Saturday, April 7, 2012

Zazzy's A frame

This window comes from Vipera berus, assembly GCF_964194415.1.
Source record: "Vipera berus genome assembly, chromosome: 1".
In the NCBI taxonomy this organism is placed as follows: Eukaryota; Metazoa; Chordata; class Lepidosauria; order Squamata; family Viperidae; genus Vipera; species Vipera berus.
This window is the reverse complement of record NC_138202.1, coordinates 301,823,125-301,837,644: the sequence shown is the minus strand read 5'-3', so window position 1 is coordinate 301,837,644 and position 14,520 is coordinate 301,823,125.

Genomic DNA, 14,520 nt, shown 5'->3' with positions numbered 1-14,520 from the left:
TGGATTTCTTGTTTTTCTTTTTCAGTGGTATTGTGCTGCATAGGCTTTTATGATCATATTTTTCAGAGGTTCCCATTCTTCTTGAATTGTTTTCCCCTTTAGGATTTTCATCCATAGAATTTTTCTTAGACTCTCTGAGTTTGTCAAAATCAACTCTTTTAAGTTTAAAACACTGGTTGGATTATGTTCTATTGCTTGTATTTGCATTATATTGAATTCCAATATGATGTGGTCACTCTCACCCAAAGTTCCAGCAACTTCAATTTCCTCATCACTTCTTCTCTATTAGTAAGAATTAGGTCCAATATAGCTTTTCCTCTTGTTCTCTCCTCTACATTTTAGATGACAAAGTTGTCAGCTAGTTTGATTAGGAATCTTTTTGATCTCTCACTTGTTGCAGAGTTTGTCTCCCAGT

I originally trained Zazzy to have a running A frame, but had all sorts of problems when Zazzy had her terrible hormone problems. She was so flat and depressed that she did not 'attack' the A frame with any 'oomph', so her stride got shorter and therefore she was not striding into the contact area. If I did not reward her and asked her to try again she went flatter and her stride got even shorter. If I tried to get her to run faster, she leapt from higher (leaping off is the easiest way for the dog to go faster). I learnt a lot, but her A frame performance deteriorated!! I decided to teach her a two on, two off (stop) contact, this suited her better because the criteria was clearer, and she could be rewarded (and have a rest!) at the bottom, just like on her dog walk or see-saw. I wish I had had her spayed sooner, but I had no idea at that time that a dog could suffer so terribly with hormones. It was like the worst PMT I have ever suffered, but it lasted not only through her season, but all through her following phantom pregnancys (so 10 weeks or so). She was depressed and couldn't cope with the slightest problems. She only got a few weeks where she started to 'come back up' before the whole cycle started again. Poor Zazzy. Since the op she gradually got happier and happier, even though it took the best part of a year (my vet said it might take that long). So we had a good year last year, Zazzy was happy which made me happy, which made her happy.... so we had a lovely positive feedback loop. By the end of last year I had a happy, more 'robust' dog, and decided that after her post-agility competition season rest, during the 6 weeks of getting her back to fitness before Olympia, I would see if I could get a running A frame again. So here we are at the beginning of this season with a running or stop A frame on cue. In this clip you can see that I first told her to 'go' which she did perfectly, although I had actually meant 'go left'! (I have been working on verbal cues recently, especially on 'go' meaning go in a straight line!) My mistake, we carried straight on, and you can see that mistakes don't knock her any more, horray! I was also trying out a front cross to see if that would affect her running A frame.

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